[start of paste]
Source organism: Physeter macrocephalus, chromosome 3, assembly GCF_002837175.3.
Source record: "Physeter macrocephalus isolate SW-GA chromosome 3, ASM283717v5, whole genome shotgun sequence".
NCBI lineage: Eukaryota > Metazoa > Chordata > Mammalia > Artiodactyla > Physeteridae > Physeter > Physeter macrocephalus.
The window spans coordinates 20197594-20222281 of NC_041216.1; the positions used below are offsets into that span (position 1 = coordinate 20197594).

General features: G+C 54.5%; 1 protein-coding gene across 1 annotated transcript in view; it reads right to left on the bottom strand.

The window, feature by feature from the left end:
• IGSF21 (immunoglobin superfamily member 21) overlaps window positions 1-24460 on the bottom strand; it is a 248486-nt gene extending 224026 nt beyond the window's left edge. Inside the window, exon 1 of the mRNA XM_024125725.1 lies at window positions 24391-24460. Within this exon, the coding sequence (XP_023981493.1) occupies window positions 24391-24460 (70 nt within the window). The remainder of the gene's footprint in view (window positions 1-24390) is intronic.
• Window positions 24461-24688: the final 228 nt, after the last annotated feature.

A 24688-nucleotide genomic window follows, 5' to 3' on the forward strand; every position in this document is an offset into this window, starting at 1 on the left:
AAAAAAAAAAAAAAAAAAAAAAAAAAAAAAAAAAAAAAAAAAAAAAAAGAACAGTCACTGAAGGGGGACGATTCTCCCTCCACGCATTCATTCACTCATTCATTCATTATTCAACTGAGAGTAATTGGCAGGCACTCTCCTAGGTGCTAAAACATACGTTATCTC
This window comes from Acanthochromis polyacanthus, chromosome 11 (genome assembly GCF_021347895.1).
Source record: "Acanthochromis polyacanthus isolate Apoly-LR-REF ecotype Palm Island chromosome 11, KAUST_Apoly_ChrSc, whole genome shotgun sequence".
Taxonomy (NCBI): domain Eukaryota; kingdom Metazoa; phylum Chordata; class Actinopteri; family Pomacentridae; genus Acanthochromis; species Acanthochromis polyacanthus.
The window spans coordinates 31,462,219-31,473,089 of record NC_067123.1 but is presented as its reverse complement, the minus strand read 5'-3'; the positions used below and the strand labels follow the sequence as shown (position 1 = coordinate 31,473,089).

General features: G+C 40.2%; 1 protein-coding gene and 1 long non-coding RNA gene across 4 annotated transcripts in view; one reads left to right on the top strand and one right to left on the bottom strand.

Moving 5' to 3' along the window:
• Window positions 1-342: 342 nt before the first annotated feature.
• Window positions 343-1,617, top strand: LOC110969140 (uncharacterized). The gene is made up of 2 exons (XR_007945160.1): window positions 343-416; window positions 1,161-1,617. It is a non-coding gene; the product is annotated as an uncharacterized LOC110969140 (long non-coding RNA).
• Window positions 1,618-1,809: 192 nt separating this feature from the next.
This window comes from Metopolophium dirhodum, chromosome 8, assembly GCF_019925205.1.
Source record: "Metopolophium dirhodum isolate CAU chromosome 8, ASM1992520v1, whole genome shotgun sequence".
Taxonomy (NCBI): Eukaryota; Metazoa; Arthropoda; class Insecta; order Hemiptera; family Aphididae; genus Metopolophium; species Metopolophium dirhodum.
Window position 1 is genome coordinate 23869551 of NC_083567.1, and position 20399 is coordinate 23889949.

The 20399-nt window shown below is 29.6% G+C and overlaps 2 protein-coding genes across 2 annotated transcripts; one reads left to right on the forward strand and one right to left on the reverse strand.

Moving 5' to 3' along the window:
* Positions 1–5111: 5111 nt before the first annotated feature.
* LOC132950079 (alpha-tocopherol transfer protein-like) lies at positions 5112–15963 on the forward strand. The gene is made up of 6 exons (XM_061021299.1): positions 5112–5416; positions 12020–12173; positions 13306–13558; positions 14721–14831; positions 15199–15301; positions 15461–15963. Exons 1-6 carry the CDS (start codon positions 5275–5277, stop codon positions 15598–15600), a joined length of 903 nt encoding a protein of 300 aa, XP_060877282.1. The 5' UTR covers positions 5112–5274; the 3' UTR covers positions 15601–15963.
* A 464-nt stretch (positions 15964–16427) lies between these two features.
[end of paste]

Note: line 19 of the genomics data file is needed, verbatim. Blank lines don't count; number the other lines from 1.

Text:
• Window positions 1,618-1,809: 192 nt separating this feature from the next.